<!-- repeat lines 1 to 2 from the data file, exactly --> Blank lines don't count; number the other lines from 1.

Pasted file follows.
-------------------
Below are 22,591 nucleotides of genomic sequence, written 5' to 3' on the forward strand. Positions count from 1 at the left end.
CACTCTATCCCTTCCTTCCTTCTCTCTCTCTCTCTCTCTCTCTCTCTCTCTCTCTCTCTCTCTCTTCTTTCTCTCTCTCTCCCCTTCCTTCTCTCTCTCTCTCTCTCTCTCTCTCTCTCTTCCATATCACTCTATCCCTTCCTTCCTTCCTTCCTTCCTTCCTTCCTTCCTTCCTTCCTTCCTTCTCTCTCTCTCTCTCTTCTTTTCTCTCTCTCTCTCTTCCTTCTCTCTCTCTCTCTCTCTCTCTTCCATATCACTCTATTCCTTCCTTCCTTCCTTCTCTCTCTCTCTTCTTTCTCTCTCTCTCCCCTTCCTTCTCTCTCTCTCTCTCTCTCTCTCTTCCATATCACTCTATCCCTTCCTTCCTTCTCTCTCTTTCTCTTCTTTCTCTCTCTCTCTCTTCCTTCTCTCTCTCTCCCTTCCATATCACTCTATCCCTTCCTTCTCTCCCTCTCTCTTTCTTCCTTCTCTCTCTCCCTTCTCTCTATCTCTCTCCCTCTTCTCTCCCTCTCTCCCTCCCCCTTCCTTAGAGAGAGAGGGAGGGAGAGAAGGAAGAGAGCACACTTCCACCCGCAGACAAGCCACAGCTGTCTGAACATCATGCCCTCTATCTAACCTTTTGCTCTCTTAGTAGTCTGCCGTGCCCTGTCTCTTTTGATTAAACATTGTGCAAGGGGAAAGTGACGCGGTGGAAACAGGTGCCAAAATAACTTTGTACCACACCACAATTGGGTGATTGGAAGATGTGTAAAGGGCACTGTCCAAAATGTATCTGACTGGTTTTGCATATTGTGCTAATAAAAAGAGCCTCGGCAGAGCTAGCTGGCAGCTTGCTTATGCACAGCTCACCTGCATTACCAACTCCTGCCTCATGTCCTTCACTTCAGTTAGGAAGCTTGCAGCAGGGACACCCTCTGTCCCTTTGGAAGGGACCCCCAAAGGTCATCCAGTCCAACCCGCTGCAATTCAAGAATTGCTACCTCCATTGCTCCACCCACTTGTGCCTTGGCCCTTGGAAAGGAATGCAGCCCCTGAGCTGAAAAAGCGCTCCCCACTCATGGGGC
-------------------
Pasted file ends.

Below are 22,591 nucleotides of genomic sequence, written 5' to 3' on the forward strand. Positions count from 1 at the left end.
CACTCTATCCCTTCCTTCCTTCTCTCTCTCTCTCTCTCTCTCTCTCTCTCTCTCTCTCTCTCTCTTCTTTCTCTCTCTCTCCCCTTCCTTCTCTCTCTCTCTCTCTCTCTCTCTCTCTCTTCCATATCACTCTATCCCTTCCTTCCTTCCTTCCTTCCTTCCTTCCTTCCTTCCTTCCTTCCTTCTCTCTCTCTCTCTCTTCTTTTCTCTCTCTCTCTCTTCCTTCTCTCTCTCTCTCTCTCTCTCTTCCATATCACTCTATTCCTTCCTTCCTTCCTTCTCTCTCTCTCTTCTTTCTCTCTCTCTCCCCTTCCTTCTCTCTCTCTCTCTCTCTCTCTCTTCCATATCACTCTATCCCTTCCTTCCTTCTCTCTCTTTCTCTTCTTTCTCTCTCTCTCTCTTCCTTCTCTCTCTCTCCCTTCCATATCACTCTATCCCTTCCTTCTCTCCCTCTCTCTTTCTTCCTTCTCTCTCTCCCTTCTCTCTATCTCTCTCCCTCTTCTCTCCCTCTCTCCCTCCCCCTTCCTTAGAGAGAGAGGGAGGGAGAGAAGGAAGAGAGCACACTTCCACCCGCAGACAAGCCACAGCTGTCTGAACATCATGCCCTCTATCTAACCTTTTGCTCTCTTAGTAGTCTGCCGTGCCCTGTCTCTTTTGATTAAACATTGTGCAAGGGGAAAGTGACGCGGTGGAAACAGGTGCCAAAATAACTTTGTACCACACCACAATTGGGTGATTGGAAGATGTGTAAAGGGCACTGTCCAAAATGTATCTGACTGGTTTTGCATATTGTGCTAATAAAAAGAGCCTCGGCAGAGCTAGCTGGCAGCTTGCTTATGCACAGCTCACCTGCATTACCAACTCCTGCCTCATGTCCTTCACTTCAGTTAGGAAGCTTGCAGCAGGGACACCCTCTGTCCCTTTGGAAGGGACCCCCAAAGGTCATCCAGTCCAACCCGCTGCAATTCAAGAATTGCTACCTCCATTGCTCCACCCACTTGTGCCTTGGCCCTTGGAAAGGAATGCAGCCCCTGAGCTGAAAAAGCGCTCCCCACTCATGGGGC